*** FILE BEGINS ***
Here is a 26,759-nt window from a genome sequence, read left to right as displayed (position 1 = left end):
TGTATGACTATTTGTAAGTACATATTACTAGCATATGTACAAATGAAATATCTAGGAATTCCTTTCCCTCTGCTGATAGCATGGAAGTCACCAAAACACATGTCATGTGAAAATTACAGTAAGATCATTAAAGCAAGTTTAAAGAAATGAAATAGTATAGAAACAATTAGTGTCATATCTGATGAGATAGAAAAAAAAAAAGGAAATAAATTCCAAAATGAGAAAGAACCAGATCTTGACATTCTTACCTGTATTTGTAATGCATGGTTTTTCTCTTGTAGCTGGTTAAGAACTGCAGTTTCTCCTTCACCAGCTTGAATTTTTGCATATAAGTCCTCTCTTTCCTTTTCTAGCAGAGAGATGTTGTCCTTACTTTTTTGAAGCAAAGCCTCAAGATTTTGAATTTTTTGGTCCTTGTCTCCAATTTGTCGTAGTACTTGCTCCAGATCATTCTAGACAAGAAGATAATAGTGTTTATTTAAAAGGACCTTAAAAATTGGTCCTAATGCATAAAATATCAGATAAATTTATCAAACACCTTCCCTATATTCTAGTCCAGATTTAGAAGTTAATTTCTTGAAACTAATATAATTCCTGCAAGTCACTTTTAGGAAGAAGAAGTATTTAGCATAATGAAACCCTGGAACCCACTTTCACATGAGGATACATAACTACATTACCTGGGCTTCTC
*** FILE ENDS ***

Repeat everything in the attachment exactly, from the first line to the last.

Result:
Here is a 26,759-nt window from a genome sequence, read left to right as displayed (position 1 = left end):
TGTATGACTATTTGTAAGTACATATTACTAGCATATGTACAAATGAAATATCTAGGAATTCCTTTCCCTCTGCTGATAGCATGGAAGTCACCAAAACACATGTCATGTGAAAATTACAGTAAGATCATTAAAGCAAGTTTAAAGAAATGAAATAGTATAGAAACAATTAGTGTCATATCTGATGAGATAGAAAAAAAAAAAGGAAATAAATTCCAAAATGAGAAAGAACCAGATCTTGACATTCTTACCTGTATTTGTAATGCATGGTTTTTCTCTTGTAGCTGGTTAAGAACTGCAGTTTCTCCTTCACCAGCTTGAATTTTTGCATATAAGTCCTCTCTTTCCTTTTCTAGCAGAGAGATGTTGTCCTTACTTTTTTGAAGCAAAGCCTCAAGATTTTGAATTTTTTGGTCCTTGTCTCCAATTTGTCGTAGTACTTGCTCCAGATCATTCTAGACAAGAAGATAATAGTGTTTATTTAAAAGGACCTTAAAAATTGGTCCTAATGCATAAAATATCAGATAAATTTATCAAACACCTTCCCTATATTCTAGTCCAGATTTAGAAGTTAATTTCTTGAAACTAATATAATTCCTGCAAGTCACTTTTAGGAAGAAGAAGTATTTAGCATAATGAAACCCTGGAACCCACTTTCACATGAGGATACATAACTACATTACCTGGGCTTCTC